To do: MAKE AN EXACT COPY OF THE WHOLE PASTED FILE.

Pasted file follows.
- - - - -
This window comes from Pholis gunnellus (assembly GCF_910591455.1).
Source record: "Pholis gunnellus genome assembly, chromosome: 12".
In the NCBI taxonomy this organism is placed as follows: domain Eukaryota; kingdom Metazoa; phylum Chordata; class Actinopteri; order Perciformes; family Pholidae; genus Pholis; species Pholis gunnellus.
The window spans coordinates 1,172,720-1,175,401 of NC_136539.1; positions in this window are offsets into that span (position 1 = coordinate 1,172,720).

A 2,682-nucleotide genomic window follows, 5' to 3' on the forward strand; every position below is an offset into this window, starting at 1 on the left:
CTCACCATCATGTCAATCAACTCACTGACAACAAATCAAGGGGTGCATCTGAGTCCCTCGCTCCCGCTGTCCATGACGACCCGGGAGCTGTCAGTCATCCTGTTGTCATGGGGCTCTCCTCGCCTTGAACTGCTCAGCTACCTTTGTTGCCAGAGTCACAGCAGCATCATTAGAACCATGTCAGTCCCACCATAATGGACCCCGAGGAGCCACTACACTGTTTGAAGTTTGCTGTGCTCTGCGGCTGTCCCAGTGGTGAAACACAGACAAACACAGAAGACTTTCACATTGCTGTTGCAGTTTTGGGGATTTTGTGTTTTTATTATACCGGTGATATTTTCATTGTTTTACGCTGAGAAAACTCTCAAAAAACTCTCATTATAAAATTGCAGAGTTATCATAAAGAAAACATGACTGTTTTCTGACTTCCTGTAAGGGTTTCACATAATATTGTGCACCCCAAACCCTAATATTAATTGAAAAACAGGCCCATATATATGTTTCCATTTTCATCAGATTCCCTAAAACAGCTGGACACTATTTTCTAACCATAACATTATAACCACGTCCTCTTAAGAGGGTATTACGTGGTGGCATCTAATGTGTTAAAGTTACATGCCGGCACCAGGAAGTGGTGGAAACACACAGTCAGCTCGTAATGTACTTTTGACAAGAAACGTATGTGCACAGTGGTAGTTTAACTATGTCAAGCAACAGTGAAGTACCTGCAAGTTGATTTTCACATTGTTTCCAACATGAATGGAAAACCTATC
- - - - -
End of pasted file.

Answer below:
This window comes from Pholis gunnellus (assembly GCF_910591455.1).
Source record: "Pholis gunnellus genome assembly, chromosome: 12".
In the NCBI taxonomy this organism is placed as follows: domain Eukaryota; kingdom Metazoa; phylum Chordata; class Actinopteri; order Perciformes; family Pholidae; genus Pholis; species Pholis gunnellus.
The window spans coordinates 1,172,720-1,175,401 of NC_136539.1; positions in this window are offsets into that span (position 1 = coordinate 1,172,720).

A 2,682-nucleotide genomic window follows, 5' to 3' on the forward strand; every position below is an offset into this window, starting at 1 on the left:
CTCACCATCATGTCAATCAACTCACTGACAACAAATCAAGGGGTGCATCTGAGTCCCTCGCTCCCGCTGTCCATGACGACCCGGGAGCTGTCAGTCATCCTGTTGTCATGGGGCTCTCCTCGCCTTGAACTGCTCAGCTACCTTTGTTGCCAGAGTCACAGCAGCATCATTAGAACCATGTCAGTCCCACCATAATGGACCCCGAGGAGCCACTACACTGTTTGAAGTTTGCTGTGCTCTGCGGCTGTCCCAGTGGTGAAACACAGACAAACACAGAAGACTTTCACATTGCTGTTGCAGTTTTGGGGATTTTGTGTTTTTATTATACCGGTGATATTTTCATTGTTTTACGCTGAGAAAACTCTCAAAAAACTCTCATTATAAAATTGCAGAGTTATCATAAAGAAAACATGACTGTTTTCTGACTTCCTGTAAGGGTTTCACATAATATTGTGCACCCCAAACCCTAATATTAATTGAAAAACAGGCCCATATATATGTTTCCATTTTCATCAGATTCCCTAAAACAGCTGGACACTATTTTCTAACCATAACATTATAACCACGTCCTCTTAAGAGGGTATTACGTGGTGGCATCTAATGTGTTAAAGTTACATGCCGGCACCAGGAAGTGGTGGAAACACACAGTCAGCTCGTAATGTACTTTTGACAAGAAACGTATGTGCACAGTGGTAGTTTAACTATGTCAAGCAACAGTGAAGTACCTGCAAGTTGATTTTCACATTGTTTCCAACATGAATGGAAAACCTATC